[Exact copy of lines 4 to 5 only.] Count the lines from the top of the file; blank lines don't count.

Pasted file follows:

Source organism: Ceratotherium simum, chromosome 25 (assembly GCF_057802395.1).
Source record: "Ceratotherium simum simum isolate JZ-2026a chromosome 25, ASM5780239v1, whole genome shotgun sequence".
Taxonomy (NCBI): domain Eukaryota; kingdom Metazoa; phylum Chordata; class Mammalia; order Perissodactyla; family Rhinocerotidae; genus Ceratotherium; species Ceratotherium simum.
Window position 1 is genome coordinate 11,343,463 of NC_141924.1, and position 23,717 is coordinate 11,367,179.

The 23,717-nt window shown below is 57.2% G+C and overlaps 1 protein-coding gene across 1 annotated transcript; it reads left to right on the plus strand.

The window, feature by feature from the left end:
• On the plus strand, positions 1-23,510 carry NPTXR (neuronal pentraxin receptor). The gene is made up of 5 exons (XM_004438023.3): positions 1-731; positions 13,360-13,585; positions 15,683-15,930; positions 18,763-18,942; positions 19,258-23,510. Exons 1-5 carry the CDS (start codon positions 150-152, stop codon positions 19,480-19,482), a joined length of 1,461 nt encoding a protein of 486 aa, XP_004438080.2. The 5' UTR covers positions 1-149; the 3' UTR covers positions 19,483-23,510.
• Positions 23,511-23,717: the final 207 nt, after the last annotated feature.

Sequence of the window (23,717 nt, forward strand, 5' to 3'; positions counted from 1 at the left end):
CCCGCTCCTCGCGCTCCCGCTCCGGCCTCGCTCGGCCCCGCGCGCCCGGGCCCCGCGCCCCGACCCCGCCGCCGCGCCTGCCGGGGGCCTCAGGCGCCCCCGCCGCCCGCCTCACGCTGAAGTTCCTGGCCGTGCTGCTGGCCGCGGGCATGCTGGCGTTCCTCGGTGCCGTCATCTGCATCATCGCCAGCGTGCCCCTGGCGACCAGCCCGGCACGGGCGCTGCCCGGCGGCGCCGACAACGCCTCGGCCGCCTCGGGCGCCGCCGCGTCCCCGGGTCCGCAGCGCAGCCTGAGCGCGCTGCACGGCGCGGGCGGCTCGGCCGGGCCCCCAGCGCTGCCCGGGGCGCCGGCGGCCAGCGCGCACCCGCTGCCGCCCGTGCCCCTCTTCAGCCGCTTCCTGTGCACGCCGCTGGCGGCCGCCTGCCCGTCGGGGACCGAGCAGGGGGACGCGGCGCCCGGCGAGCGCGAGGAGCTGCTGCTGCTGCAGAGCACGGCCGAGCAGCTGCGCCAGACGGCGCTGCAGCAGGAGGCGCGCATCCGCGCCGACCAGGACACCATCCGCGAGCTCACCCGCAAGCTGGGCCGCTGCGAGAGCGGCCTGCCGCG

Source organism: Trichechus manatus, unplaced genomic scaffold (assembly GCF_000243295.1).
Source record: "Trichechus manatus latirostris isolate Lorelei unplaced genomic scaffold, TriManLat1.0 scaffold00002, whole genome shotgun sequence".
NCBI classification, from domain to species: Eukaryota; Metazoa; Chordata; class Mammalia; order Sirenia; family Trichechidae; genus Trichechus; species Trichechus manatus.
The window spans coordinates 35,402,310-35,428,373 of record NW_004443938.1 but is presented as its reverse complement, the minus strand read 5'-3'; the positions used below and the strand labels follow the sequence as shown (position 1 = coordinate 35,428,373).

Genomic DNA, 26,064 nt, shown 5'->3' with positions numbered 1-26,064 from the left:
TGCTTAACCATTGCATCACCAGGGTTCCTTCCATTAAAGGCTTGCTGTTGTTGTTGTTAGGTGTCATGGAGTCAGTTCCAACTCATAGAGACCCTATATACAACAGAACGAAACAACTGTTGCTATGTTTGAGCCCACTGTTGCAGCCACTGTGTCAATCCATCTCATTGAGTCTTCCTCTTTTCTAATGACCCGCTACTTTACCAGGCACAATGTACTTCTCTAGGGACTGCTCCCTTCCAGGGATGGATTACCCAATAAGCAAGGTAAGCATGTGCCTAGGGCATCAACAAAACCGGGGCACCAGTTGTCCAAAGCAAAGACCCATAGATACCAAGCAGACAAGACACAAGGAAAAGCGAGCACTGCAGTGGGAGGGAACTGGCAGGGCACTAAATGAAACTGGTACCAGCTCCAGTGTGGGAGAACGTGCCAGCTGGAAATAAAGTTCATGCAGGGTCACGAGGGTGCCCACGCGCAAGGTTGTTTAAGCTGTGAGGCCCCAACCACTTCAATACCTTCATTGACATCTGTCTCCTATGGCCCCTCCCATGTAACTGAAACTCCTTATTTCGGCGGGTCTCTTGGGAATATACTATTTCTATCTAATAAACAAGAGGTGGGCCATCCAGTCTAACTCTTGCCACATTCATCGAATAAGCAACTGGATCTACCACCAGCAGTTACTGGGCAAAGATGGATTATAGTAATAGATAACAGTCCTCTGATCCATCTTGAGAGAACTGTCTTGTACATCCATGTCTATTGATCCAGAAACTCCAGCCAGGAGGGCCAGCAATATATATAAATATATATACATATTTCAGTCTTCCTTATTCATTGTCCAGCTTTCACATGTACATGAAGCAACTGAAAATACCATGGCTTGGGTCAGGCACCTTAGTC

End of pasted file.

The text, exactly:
Window position 1 is genome coordinate 11,343,463 of NC_141924.1, and position 23,717 is coordinate 11,367,179.

The 23,717-nt window shown below is 57.2% G+C and overlaps 1 protein-coding gene across 1 annotated transcript; it reads left to right on the plus strand.